It's hard to believe that Winwood was still only 22 years old at the time, such was his experience by that point, but this record has a depth and inventiveness that puts most of his then contemporaries firmly in the shade. After a break from recording his solo album to play with Ginger Baker’s Airforce, he tried to finish off "Glad," a jazz-influenced instrumental. However, he realised that what was missing was Jim Capaldi’s drumming and Chris Wood’s saxophone, something that made the whole album take off.
Some of the songs reflect the more pastoral sound of Blind Faith and Delaney & Bonnie, especially the likes of "Freedom Rider," The Fairport Convention influence comes firmly to the fore on the title track, with the Traffic rendition of the seventeenth century traditional folk song "John Barleycorn Must Die," a song that also appears on the bonus disc in an earlier incarnation.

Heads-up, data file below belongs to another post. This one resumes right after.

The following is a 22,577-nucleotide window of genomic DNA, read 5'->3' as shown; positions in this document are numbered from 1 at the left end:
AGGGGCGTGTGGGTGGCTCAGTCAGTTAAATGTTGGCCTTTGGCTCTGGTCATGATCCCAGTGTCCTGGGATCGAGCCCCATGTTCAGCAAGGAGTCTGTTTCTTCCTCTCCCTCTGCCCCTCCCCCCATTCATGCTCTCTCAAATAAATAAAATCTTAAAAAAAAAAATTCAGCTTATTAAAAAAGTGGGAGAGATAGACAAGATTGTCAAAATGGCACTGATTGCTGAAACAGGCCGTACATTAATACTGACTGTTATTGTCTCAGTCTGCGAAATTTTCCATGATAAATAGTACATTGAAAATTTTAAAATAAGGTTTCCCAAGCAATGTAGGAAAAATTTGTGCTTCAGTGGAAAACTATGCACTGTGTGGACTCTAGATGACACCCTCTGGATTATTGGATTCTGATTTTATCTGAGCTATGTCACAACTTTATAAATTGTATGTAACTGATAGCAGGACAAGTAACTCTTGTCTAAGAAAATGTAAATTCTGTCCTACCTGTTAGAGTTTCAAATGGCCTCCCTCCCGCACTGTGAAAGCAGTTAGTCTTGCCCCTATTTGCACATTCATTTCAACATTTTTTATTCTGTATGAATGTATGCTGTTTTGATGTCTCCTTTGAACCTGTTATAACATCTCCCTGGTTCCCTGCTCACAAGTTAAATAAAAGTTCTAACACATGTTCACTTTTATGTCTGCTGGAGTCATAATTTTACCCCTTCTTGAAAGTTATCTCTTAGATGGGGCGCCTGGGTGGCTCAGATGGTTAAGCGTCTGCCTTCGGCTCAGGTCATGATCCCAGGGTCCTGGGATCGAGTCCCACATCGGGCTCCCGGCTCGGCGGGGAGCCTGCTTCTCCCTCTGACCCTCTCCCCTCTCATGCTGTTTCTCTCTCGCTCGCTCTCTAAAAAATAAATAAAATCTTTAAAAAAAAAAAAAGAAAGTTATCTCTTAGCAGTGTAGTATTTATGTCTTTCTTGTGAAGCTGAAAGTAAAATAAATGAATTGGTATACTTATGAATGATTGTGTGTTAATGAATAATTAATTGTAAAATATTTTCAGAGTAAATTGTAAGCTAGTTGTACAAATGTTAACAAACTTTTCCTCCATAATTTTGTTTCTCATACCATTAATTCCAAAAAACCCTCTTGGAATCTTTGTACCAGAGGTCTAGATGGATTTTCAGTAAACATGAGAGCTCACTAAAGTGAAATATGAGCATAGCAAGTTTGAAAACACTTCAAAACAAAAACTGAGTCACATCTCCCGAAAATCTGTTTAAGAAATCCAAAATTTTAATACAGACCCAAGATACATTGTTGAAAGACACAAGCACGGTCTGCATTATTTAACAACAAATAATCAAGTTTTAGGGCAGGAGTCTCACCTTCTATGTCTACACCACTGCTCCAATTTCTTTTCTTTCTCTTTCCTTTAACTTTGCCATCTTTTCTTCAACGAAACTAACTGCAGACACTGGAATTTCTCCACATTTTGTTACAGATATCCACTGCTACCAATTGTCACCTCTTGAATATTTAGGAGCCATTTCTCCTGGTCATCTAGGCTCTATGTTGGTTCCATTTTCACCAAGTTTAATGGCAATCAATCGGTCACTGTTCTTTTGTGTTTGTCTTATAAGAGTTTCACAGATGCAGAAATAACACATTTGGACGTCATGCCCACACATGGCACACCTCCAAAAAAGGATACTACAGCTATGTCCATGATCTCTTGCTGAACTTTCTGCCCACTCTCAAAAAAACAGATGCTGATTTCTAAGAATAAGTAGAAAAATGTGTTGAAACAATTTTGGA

The live tracks from the Fillmore East were recorded on November 18th and 19th for a projected live album. That album was shelved, and even though a couple of tracks ended up on the 1999 CD reissue, the versions here have never been previously released.
This is a superb album, the kind of record that only seemed to be made in the seventies when you could mix up jazz, blues, folk and even the odd bit of prog, and have it become a hit.
Traffic carried on for another few, solid if unspectacular albums, before Winwood went solo for a couple of highs but mainly musical lows. There was a brief nineties reunion, but if you've never heard this album before, give yourself a slap and make up for it now.